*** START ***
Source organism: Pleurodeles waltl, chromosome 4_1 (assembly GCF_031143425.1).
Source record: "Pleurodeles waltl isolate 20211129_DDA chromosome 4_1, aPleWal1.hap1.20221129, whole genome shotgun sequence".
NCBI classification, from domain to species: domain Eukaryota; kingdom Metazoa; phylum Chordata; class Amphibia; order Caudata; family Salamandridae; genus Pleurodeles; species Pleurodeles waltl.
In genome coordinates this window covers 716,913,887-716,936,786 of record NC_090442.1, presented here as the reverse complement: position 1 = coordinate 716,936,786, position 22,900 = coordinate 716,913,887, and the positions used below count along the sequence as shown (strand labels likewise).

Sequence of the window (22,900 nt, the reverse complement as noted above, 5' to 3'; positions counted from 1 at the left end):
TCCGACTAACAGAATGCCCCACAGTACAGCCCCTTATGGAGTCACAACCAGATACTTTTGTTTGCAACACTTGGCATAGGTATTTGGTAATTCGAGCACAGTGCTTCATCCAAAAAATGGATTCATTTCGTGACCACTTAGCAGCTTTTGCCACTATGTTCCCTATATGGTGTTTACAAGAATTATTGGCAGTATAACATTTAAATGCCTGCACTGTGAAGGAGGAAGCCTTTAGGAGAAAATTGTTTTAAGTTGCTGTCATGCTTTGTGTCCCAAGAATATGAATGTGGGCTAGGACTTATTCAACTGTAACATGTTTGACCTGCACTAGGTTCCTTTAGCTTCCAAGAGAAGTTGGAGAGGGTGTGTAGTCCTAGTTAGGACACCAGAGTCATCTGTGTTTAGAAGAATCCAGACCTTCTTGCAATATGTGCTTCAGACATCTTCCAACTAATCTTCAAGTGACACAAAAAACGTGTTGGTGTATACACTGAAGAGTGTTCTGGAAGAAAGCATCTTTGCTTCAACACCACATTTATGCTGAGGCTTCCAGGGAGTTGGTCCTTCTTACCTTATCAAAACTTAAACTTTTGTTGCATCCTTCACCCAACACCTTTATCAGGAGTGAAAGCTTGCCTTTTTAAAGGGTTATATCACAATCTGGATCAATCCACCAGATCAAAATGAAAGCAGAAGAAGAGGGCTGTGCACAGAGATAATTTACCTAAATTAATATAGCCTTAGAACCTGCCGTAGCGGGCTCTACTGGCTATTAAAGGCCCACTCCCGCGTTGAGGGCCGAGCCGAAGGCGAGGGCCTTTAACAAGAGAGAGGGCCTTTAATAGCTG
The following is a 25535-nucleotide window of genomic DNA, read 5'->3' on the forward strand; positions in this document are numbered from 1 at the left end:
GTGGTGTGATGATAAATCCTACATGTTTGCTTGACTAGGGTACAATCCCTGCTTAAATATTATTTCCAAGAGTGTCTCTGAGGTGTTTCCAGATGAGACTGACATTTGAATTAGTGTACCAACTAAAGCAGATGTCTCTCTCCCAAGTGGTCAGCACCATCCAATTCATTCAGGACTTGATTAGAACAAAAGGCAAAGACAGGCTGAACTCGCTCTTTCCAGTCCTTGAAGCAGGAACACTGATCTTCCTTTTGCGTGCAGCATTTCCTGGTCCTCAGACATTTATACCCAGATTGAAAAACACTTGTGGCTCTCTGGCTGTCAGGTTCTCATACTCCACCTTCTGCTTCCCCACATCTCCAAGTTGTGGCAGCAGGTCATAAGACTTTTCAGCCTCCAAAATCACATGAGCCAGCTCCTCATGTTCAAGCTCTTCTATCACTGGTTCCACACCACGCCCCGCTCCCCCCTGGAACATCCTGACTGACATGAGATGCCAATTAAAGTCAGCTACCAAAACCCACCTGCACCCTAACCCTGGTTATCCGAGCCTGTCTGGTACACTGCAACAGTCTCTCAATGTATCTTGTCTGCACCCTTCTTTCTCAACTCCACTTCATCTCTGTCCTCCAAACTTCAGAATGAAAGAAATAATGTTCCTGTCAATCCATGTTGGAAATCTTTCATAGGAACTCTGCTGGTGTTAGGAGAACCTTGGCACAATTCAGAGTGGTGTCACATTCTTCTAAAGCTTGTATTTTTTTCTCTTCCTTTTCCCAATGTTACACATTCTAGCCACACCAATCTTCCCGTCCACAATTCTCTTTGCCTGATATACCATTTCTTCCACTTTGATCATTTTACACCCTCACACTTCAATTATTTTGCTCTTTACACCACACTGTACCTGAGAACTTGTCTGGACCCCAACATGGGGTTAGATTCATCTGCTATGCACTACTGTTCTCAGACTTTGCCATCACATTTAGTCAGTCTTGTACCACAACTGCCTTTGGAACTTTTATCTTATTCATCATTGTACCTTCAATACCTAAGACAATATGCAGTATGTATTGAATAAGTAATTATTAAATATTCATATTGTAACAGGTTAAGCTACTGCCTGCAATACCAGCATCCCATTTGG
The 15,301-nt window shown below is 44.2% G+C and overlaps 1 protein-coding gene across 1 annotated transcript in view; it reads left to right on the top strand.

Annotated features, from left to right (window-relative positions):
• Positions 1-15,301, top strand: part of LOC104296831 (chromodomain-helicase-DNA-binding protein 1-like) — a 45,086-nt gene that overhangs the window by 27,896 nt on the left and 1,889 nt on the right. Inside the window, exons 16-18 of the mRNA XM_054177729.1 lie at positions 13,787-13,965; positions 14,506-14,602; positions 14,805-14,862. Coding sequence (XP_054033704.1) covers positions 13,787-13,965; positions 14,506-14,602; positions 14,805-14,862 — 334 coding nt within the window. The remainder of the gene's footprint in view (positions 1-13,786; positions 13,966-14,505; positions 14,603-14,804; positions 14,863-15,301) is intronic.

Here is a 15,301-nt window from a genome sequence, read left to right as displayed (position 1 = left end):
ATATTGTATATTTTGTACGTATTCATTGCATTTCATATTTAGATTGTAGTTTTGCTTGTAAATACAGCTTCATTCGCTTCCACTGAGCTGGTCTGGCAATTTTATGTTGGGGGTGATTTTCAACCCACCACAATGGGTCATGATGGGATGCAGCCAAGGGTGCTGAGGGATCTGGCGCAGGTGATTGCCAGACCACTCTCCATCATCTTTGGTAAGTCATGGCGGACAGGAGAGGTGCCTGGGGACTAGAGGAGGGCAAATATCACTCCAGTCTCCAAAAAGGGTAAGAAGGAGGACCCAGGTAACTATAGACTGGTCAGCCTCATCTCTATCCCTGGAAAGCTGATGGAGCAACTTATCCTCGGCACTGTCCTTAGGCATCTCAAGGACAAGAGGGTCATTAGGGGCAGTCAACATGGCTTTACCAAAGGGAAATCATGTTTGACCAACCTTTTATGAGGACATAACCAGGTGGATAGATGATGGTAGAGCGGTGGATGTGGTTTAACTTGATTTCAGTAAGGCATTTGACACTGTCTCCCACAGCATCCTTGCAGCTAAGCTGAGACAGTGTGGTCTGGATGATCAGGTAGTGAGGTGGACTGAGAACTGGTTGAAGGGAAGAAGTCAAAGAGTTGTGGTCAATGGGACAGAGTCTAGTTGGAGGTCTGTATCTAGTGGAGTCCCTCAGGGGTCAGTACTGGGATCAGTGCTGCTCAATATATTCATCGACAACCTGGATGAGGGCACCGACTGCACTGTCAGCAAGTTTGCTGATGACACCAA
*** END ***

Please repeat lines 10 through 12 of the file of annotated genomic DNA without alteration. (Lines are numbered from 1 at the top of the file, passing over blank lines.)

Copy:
Annotated features, from left to right (window-relative positions):
• Positions 1-15,301, top strand: part of LOC104296831 (chromodomain-helicase-DNA-binding protein 1-like) — a 45,086-nt gene that overhangs the window by 27,896 nt on the left and 1,889 nt on the right. Inside the window, exons 16-18 of the mRNA XM_054177729.1 lie at positions 13,787-13,965; positions 14,506-14,602; positions 14,805-14,862. Coding sequence (XP_054033704.1) covers positions 13,787-13,965; positions 14,506-14,602; positions 14,805-14,862 — 334 coding nt within the window. The remainder of the gene's footprint in view (positions 1-13,786; positions 13,966-14,505; positions 14,603-14,804; positions 14,863-15,301) is intronic.

Here is a 15,301-nt window from a genome sequence, read left to right as displayed (position 1 = left end):